SEC. 166. BAD DEBTS.(a) GENERAL RULE.—(1) WHOLLY WORTHLESS DEBTS.— There shall be allowed as a deduction any debt which becomes worthless within the taxable year.(2) PARTIALLY WORTHLESS DEBTS.— When satisfied that a debt is recoverable only in part, the Secretary or his delegate may allow such debt, in an amount not in excess of the part charged off within the taxable year, as a deduction.

SEC. 166(d). NONBUSINESS DEBTS.—(1) GENERAL RULE.— In the case of a taxpayer other than a corporation—(A) subsections (a) and (c) shall not apply to any nonbusiness debt; and(B) where any nonbusiness debt becomes worthless within the taxable year, the loss resulting therefrom shall be considered a loss from the sale or exchange, during the taxable year, of a capital asset held for not more than 6 months.(2) NONBUSINESS DEBT DEFINED.— For purposes of paragraph (1), the term ‘nonbusiness debt’ means a debt other than—(A) a debt created or acquired (as the case may be) in connection with a taxpayer's trade or business; or(B) a debt the loss from the worthlessness of which is incurred in the taxpayer's trade or business.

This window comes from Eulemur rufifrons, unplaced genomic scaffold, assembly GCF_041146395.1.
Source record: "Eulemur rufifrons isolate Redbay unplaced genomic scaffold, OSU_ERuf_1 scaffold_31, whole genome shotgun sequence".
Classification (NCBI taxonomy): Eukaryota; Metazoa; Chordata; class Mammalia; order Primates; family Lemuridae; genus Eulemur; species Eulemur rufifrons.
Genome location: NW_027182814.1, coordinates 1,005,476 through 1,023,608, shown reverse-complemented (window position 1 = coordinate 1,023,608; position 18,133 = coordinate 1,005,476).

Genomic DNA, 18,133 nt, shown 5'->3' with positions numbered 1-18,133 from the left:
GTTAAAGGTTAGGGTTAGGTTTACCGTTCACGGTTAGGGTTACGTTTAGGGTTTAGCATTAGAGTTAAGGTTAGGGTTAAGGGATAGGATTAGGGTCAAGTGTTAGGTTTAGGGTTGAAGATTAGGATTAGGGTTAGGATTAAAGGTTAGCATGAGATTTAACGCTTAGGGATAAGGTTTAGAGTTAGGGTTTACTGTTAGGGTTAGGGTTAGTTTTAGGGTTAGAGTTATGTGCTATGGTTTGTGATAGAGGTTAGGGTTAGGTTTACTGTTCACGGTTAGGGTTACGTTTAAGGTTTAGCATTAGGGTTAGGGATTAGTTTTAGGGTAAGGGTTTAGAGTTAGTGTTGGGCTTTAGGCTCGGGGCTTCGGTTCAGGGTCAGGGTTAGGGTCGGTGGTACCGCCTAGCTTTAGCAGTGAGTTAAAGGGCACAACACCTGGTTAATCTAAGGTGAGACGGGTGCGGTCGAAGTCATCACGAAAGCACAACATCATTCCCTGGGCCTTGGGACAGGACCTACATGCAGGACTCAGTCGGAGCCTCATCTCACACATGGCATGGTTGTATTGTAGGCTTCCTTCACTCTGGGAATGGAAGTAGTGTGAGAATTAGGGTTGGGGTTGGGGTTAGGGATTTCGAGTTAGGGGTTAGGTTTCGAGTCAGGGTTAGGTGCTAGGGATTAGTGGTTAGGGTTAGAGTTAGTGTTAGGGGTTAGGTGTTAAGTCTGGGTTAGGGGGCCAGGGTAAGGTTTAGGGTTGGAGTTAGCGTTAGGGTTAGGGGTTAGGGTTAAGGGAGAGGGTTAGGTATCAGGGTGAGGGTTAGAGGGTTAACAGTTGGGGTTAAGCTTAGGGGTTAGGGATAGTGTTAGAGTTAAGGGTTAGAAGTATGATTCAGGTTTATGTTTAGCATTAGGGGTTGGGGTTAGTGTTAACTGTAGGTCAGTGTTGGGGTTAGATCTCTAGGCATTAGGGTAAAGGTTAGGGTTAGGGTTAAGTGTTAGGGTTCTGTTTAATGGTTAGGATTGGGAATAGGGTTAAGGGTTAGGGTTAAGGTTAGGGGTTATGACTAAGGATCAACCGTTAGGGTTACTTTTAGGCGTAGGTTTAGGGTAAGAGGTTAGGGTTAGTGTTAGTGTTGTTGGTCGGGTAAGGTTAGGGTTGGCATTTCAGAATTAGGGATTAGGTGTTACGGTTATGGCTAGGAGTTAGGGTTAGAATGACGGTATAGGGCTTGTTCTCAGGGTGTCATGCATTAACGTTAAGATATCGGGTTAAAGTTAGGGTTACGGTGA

The Technical Amendments Act of 1958 changed the wording here to read ‘a trade or business of the taxpayer.’ The change was effected to make ‘it clear that a business bad debt deduction cannot be claimed for a debt which was not originally created or acquired in connection with a trade or business of the taxpayer claiming the deduction.’ H.Rept. No. 775, 85th Cong., 1st Sess., p. 9.

Prior law defined a nonbusiness bad debt as a debt other than a debt the loss from the worthlessness of which was incurred in a taxpayer's trade or business, or a debt evidenced by a security.